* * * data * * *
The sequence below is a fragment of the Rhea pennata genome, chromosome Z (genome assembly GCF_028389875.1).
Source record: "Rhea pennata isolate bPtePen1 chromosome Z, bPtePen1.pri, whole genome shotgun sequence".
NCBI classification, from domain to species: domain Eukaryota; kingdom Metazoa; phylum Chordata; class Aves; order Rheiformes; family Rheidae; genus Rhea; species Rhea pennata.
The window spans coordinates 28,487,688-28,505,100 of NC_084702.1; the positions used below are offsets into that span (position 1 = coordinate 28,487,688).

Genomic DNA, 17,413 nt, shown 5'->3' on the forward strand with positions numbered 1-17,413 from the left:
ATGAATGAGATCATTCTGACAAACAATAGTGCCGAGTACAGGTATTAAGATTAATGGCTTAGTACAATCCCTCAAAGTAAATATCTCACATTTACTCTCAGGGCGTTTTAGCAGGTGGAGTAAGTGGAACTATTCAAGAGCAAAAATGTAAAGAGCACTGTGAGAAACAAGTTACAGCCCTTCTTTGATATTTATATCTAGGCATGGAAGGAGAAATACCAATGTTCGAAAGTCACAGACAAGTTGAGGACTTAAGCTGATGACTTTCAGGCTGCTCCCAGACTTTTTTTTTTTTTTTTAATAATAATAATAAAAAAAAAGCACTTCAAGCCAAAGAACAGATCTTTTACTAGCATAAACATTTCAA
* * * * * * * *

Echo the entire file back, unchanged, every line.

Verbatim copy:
The sequence below is a fragment of the Rhea pennata genome, chromosome Z (genome assembly GCF_028389875.1).
Source record: "Rhea pennata isolate bPtePen1 chromosome Z, bPtePen1.pri, whole genome shotgun sequence".
NCBI classification, from domain to species: domain Eukaryota; kingdom Metazoa; phylum Chordata; class Aves; order Rheiformes; family Rheidae; genus Rhea; species Rhea pennata.
The window spans coordinates 28,487,688-28,505,100 of NC_084702.1; the positions used below are offsets into that span (position 1 = coordinate 28,487,688).

Genomic DNA, 17,413 nt, shown 5'->3' on the forward strand with positions numbered 1-17,413 from the left:
ATGAATGAGATCATTCTGACAAACAATAGTGCCGAGTACAGGTATTAAGATTAATGGCTTAGTACAATCCCTCAAAGTAAATATCTCACATTTACTCTCAGGGCGTTTTAGCAGGTGGAGTAAGTGGAACTATTCAAGAGCAAAAATGTAAAGAGCACTGTGAGAAACAAGTTACAGCCCTTCTTTGATATTTATATCTAGGCATGGAAGGAGAAATACCAATGTTCGAAAGTCACAGACAAGTTGAGGACTTAAGCTGATGACTTTCAGGCTGCTCCCAGACTTTTTTTTTTTTTTTTAATAATAATAATAAAAAAAAAGCACTTCAAGCCAAAGAACAGATCTTTTACTAGCATAAACATTTCAA